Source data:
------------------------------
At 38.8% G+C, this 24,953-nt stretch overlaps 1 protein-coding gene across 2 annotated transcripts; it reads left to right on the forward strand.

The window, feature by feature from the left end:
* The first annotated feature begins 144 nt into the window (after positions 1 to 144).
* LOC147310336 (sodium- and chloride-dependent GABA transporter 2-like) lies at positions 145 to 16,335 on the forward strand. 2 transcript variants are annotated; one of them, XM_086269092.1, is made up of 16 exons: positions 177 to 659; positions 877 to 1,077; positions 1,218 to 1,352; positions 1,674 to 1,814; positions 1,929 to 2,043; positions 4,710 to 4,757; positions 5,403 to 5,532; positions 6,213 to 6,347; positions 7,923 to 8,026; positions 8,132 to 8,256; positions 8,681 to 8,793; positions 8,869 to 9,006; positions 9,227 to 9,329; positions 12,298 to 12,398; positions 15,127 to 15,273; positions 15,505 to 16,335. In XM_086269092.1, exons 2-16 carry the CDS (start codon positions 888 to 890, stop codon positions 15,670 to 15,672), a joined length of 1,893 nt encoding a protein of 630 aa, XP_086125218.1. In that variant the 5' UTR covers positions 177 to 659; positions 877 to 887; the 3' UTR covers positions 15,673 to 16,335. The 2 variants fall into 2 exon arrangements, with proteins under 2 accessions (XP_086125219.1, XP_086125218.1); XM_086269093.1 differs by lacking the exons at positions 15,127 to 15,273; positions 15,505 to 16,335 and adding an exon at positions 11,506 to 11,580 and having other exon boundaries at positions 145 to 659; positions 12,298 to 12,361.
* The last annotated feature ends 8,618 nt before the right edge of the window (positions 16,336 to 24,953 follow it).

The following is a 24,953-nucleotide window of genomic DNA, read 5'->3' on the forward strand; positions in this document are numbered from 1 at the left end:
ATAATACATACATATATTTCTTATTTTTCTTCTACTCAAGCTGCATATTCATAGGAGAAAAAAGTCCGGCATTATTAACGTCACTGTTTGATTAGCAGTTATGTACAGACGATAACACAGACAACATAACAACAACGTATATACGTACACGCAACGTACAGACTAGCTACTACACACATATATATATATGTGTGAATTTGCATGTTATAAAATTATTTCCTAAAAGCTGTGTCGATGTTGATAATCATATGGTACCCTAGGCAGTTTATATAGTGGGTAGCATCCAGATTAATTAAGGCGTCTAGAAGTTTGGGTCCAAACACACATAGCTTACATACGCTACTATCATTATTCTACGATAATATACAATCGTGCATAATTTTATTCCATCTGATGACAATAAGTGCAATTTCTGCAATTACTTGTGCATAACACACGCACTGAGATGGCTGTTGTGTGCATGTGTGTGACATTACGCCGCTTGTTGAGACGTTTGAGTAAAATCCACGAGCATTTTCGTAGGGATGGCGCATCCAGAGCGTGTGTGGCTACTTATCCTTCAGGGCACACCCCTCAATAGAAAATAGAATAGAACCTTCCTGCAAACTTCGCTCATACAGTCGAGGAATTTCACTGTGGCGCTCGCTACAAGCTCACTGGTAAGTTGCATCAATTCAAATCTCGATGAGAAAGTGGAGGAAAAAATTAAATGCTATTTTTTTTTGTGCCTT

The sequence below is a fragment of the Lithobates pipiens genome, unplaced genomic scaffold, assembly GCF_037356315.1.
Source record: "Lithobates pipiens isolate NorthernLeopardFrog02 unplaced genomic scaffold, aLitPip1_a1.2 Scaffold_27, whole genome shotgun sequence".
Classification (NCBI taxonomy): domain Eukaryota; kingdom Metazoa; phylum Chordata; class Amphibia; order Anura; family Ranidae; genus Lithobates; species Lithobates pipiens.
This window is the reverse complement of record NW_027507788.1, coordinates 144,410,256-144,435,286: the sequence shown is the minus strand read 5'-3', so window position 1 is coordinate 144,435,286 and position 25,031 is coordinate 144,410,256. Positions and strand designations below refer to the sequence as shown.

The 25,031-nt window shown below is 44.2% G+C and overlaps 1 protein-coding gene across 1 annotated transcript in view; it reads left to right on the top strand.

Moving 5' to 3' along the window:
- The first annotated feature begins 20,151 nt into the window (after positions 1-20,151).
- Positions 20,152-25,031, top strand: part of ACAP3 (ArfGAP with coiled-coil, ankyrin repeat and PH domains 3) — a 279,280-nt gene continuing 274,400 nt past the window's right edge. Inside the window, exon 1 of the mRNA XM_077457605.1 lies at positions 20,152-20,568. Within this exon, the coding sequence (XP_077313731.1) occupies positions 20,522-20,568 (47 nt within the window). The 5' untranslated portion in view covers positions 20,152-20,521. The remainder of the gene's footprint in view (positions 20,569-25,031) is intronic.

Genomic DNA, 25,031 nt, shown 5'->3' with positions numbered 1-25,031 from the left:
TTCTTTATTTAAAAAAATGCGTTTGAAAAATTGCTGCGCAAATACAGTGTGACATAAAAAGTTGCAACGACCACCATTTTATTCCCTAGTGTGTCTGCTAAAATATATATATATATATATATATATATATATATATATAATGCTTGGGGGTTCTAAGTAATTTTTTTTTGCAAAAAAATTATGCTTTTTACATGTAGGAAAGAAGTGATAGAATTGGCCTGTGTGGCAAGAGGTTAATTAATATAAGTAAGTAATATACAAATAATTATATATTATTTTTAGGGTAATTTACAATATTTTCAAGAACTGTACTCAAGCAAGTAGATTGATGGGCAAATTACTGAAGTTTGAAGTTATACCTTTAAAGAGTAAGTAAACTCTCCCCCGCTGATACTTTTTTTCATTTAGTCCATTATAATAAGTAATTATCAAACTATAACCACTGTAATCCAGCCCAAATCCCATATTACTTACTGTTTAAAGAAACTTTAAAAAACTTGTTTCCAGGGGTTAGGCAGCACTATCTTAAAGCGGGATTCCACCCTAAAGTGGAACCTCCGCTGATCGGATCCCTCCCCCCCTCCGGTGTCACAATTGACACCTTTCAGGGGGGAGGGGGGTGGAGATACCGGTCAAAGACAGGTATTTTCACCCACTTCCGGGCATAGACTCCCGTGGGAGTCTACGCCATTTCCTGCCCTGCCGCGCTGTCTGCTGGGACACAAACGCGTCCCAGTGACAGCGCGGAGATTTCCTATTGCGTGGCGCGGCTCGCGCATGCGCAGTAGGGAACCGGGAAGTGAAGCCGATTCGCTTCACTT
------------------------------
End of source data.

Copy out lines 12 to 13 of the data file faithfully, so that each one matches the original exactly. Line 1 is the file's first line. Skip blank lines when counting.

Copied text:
The 25,031-nt window shown below is 44.2% G+C and overlaps 1 protein-coding gene across 1 annotated transcript in view; it reads left to right on the top strand.

Moving 5' to 3' along the window: